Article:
Harmonization and Financial Reporting

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Worried about ever-expanding financial reporting requirements Well, you can relax--a little. The long ball hit by the American Institute f Certified Public Accountants (AICPA) in late 1994 in the form f its far-reaching proposal for a new financial reporting model appears to be dropping inside the fence.


That seemed far from a sure thing last spring, w. hen the Financial Accounting Standards Board (FASB) solicited comments on the AICPA's new "comprehensive "model f business reporting" and so endowed it with a faint whiff f reality. The timing seemed right. At the Securities and Exchange Commission (SEC), commissioner Steven M.H. Wallman was already lending tacit support to the concept by publishing articles and hosting conferences on his own ideas for an expanded system that would include improved disclosure f intangible assets. Meanwhile, SEC chairman Arthur Levitt had just successfully lobbied the Financial Accounting Foundation (FAF) to give one f the seats held by the Financial Executives Institute (FEI) to a public-sector trustee. The FAF oversees FASB, f course, and what small voice preparers had in directing the views f FASB was further diminished. Finally, many preparers had concluded that FASB, as demonstrated by the onslaught f new standards it had issued in recent years, was hardly worried about complaints that financial executives were overburdened.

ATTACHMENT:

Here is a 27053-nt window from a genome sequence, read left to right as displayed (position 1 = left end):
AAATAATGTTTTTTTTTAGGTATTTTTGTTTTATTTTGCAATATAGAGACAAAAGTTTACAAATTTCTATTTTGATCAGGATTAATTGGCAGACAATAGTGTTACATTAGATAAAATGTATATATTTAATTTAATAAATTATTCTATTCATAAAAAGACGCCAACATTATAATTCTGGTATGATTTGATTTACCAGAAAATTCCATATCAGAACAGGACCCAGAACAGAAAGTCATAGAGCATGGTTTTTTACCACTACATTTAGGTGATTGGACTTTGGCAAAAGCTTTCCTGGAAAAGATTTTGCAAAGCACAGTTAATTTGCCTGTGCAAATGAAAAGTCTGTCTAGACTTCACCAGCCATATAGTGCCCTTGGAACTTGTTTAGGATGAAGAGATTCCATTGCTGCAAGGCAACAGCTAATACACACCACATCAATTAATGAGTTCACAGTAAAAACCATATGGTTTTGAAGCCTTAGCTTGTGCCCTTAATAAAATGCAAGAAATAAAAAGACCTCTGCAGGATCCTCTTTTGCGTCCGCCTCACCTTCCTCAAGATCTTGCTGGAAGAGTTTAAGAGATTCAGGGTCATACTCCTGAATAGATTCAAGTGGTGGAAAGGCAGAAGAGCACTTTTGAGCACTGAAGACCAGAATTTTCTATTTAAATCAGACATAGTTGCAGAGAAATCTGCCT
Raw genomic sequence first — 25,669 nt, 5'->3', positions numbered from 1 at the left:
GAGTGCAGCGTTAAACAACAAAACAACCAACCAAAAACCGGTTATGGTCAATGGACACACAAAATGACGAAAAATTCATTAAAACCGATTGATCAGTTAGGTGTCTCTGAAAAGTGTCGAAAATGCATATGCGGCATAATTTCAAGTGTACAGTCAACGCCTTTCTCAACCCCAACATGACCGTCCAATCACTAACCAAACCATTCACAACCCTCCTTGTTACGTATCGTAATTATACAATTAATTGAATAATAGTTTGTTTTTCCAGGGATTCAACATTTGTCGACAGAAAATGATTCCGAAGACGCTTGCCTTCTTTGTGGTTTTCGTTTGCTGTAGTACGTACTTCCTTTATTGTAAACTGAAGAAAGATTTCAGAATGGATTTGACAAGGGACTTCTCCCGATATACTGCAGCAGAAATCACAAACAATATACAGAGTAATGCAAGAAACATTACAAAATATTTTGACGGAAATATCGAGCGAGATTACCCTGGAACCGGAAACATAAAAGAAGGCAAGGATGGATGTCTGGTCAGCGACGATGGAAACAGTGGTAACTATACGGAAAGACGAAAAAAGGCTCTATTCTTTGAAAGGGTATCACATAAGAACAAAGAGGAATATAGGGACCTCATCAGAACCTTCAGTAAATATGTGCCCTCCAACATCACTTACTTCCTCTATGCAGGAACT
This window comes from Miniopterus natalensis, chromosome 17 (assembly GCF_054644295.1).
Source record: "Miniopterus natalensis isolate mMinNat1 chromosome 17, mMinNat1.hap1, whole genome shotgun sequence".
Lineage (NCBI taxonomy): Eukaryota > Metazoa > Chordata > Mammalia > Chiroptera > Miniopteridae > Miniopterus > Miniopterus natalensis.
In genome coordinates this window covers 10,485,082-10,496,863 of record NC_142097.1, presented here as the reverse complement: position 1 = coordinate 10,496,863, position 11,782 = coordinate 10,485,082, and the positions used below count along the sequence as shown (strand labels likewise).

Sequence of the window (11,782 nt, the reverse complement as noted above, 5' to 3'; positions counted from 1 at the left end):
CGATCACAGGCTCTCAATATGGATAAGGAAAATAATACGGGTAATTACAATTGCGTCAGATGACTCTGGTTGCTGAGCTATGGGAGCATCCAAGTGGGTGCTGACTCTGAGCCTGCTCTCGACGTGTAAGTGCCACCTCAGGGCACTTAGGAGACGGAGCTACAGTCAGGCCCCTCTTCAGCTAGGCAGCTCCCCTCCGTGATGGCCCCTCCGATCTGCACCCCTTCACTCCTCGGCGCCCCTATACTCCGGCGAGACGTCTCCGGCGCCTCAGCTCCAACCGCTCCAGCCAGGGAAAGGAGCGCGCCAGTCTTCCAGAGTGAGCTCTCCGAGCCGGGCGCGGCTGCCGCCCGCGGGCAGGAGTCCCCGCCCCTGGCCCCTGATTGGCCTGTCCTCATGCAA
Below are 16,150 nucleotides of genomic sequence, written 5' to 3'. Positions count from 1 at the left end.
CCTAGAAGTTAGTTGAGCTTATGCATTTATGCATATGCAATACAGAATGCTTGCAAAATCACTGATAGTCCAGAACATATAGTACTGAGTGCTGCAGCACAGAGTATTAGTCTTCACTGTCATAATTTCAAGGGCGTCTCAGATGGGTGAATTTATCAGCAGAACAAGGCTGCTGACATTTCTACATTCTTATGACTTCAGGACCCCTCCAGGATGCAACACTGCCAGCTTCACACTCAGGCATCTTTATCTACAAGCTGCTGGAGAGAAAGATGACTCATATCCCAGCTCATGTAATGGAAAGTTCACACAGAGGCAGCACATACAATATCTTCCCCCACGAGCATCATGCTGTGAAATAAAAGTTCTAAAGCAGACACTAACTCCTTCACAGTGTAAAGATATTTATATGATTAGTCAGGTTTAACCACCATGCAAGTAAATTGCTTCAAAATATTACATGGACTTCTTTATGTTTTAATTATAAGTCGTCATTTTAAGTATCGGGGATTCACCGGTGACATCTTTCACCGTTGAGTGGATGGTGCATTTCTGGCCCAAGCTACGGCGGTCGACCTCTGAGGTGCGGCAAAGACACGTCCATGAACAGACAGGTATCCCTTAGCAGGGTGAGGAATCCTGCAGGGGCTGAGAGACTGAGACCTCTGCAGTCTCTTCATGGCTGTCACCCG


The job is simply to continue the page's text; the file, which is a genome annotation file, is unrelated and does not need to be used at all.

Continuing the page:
And yet, like a baseball team that has just captured a wild-card ticket to the playoffs, the preparer community appears to have enjoyed a turn f luck. ...
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